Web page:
Hackers spoof MSNBC alerts in new twist on massive malware ruse
Last week's fake-CNN alerts becomes old news as crooks change tactics to plant Trojan horses
Computerworld - Hackers trying to plant malware on PCs have switched from touting news supposedly from CNN in come-on messages to pushing breaking stories said to be from rival network MSNBC, security experts said today.
The fake messages pose with subject headings that include the phrase "Breaking News," along with phony headlines, such as "Jerry Yang relinquishes control over Yahoo," "Mary-Kate Olsen responsible for Heath Ledger's death" and "Plane crashes into prep school, hundreds of kids killed," said researchers at F-Secure Corp. and Sophos PLC.
The criminals who launched that attack are also behind today's switch to MSNBC, said Sam Masiello, MX Logic Inc.'s vice president of information security. "Typically, we see copycats shortly after a major campaign, but this was sent by the same people," said Masiello.
Like the CNN spam, the MSNBC messages include links claiming to offer the complete news stories. However, people who click on those links reach a faux-CNN site where a dialog box claims that an update to Adobe System Inc.'s Flash Player is necessary to view a video clip.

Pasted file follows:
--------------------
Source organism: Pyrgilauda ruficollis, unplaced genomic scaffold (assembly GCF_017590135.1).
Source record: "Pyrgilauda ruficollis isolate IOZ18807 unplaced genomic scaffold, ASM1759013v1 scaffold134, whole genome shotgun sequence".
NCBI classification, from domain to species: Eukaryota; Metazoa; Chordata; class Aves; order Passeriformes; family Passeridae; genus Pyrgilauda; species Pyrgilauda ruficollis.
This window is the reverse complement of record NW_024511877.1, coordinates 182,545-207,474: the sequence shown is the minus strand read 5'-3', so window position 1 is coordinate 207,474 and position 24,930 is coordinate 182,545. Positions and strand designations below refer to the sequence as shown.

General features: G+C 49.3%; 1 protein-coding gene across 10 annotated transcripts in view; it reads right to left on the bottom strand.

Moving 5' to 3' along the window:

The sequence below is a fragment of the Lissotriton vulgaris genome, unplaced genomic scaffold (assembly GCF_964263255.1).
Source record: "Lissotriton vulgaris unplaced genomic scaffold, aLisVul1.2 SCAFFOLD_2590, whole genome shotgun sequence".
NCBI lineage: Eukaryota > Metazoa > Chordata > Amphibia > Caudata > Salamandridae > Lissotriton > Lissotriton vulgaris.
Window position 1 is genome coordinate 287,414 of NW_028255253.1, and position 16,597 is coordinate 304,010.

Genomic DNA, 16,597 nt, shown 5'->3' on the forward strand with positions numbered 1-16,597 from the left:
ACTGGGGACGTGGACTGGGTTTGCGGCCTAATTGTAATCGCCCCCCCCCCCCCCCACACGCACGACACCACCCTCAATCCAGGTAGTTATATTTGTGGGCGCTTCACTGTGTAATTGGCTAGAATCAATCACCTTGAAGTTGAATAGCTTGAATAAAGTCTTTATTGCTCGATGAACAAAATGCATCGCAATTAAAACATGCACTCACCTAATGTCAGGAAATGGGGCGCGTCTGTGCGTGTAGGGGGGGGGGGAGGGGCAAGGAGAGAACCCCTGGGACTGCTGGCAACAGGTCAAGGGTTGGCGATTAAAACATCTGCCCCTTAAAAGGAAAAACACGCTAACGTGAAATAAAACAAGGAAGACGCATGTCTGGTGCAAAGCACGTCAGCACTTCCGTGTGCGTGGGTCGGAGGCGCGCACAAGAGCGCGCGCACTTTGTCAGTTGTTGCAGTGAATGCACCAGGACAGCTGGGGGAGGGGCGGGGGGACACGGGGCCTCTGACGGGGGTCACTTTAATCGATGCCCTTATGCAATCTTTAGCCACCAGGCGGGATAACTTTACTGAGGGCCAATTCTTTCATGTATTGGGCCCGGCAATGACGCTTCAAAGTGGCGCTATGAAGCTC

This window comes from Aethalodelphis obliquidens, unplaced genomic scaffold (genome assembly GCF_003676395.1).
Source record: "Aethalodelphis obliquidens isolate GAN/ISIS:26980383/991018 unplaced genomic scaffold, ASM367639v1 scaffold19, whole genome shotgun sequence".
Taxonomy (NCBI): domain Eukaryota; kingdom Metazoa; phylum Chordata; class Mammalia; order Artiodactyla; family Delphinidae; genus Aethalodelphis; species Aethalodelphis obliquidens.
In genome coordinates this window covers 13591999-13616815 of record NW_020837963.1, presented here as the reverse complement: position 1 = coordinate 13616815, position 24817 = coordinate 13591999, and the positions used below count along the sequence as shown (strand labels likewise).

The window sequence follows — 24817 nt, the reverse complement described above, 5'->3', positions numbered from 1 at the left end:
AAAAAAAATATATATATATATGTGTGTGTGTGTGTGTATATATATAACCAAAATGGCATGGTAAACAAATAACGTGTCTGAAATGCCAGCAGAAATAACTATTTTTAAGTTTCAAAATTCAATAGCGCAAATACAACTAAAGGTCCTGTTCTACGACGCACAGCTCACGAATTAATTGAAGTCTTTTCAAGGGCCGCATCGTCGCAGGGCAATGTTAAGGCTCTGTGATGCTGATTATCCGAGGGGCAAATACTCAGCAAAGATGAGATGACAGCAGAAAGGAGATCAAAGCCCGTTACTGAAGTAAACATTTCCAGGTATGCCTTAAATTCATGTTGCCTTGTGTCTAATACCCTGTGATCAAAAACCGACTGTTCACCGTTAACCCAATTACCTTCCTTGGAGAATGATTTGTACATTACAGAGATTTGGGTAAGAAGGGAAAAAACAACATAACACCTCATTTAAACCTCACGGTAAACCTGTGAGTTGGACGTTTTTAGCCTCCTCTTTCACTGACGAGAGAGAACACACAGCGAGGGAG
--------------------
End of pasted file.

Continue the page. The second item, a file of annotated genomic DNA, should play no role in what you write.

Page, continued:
The bogus update -- named "adobe_flash.exe," according to Masiello -- is actually a Trojan horse identified by security vendors as "EncPk-DA" and "Exchanger.mn," among other names. The Trojan horse, in turn, "phones home" to a malicious server to grab and install more malware.
The MSNBC campaign may just be getting started, said Masiello, who estimated the volume at midday Wednesday at 1.5 million to 2 million messages per hour. "But remember, it took about three days for the CNN spam to peak," he said.
One clue that the new spam is from the same group is that the page popping up when users click on the malicious links contains the CNN logo, not MSNBC's.
The CNN spam and malware enticements prompted Adobe last week to issue a warning to PC users. "Do not download Flash Player from a site other than Adobe.com," said David Lenoe, the company's product security program manager, in an entry on a company blog. "If you get a notice to update, it's not a bad idea to go directly to the site of the software vendor and download the update directly from the source. If the download is from an unfamiliar URL or an IP address, you should be suspicious."
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